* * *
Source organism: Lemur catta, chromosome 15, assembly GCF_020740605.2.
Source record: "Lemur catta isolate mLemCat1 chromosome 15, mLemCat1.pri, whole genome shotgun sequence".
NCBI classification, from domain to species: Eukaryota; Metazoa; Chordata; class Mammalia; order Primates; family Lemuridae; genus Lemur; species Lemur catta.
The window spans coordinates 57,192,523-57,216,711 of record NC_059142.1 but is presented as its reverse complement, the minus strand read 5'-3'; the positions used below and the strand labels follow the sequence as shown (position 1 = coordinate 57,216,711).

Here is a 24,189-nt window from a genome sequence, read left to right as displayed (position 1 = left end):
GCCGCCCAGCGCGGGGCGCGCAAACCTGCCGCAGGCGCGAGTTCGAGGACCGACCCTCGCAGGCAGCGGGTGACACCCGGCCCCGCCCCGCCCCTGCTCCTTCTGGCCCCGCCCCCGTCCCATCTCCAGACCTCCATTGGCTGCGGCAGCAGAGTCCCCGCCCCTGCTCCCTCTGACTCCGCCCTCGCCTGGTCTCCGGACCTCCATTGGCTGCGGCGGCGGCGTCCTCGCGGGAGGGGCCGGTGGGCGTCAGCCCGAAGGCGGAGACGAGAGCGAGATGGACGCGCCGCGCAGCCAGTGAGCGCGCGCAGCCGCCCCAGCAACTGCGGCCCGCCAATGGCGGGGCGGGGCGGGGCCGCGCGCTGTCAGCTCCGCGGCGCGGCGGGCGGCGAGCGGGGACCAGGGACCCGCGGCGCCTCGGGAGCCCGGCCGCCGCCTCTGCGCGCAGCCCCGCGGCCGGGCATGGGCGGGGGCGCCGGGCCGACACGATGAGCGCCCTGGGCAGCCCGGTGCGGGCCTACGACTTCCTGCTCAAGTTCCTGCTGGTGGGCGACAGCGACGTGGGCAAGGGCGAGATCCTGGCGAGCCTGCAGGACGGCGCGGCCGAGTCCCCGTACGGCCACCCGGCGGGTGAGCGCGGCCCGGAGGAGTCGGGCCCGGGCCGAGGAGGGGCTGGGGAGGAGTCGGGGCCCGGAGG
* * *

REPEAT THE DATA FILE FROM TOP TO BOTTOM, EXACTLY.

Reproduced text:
Source organism: Lemur catta, chromosome 15, assembly GCF_020740605.2.
Source record: "Lemur catta isolate mLemCat1 chromosome 15, mLemCat1.pri, whole genome shotgun sequence".
NCBI classification, from domain to species: Eukaryota; Metazoa; Chordata; class Mammalia; order Primates; family Lemuridae; genus Lemur; species Lemur catta.
The window spans coordinates 57,192,523-57,216,711 of record NC_059142.1 but is presented as its reverse complement, the minus strand read 5'-3'; the positions used below and the strand labels follow the sequence as shown (position 1 = coordinate 57,216,711).

Here is a 24,189-nt window from a genome sequence, read left to right as displayed (position 1 = left end):
GCCGCCCAGCGCGGGGCGCGCAAACCTGCCGCAGGCGCGAGTTCGAGGACCGACCCTCGCAGGCAGCGGGTGACACCCGGCCCCGCCCCGCCCCTGCTCCTTCTGGCCCCGCCCCCGTCCCATCTCCAGACCTCCATTGGCTGCGGCAGCAGAGTCCCCGCCCCTGCTCCCTCTGACTCCGCCCTCGCCTGGTCTCCGGACCTCCATTGGCTGCGGCGGCGGCGTCCTCGCGGGAGGGGCCGGTGGGCGTCAGCCCGAAGGCGGAGACGAGAGCGAGATGGACGCGCCGCGCAGCCAGTGAGCGCGCGCAGCCGCCCCAGCAACTGCGGCCCGCCAATGGCGGGGCGGGGCGGGGCCGCGCGCTGTCAGCTCCGCGGCGCGGCGGGCGGCGAGCGGGGACCAGGGACCCGCGGCGCCTCGGGAGCCCGGCCGCCGCCTCTGCGCGCAGCCCCGCGGCCGGGCATGGGCGGGGGCGCCGGGCCGACACGATGAGCGCCCTGGGCAGCCCGGTGCGGGCCTACGACTTCCTGCTCAAGTTCCTGCTGGTGGGCGACAGCGACGTGGGCAAGGGCGAGATCCTGGCGAGCCTGCAGGACGGCGCGGCCGAGTCCCCGTACGGCCACCCGGCGGGTGAGCGCGGCCCGGAGGAGTCGGGCCCGGGCCGAGGAGGGGCTGGGGAGGAGTCGGGGCCCGGAGG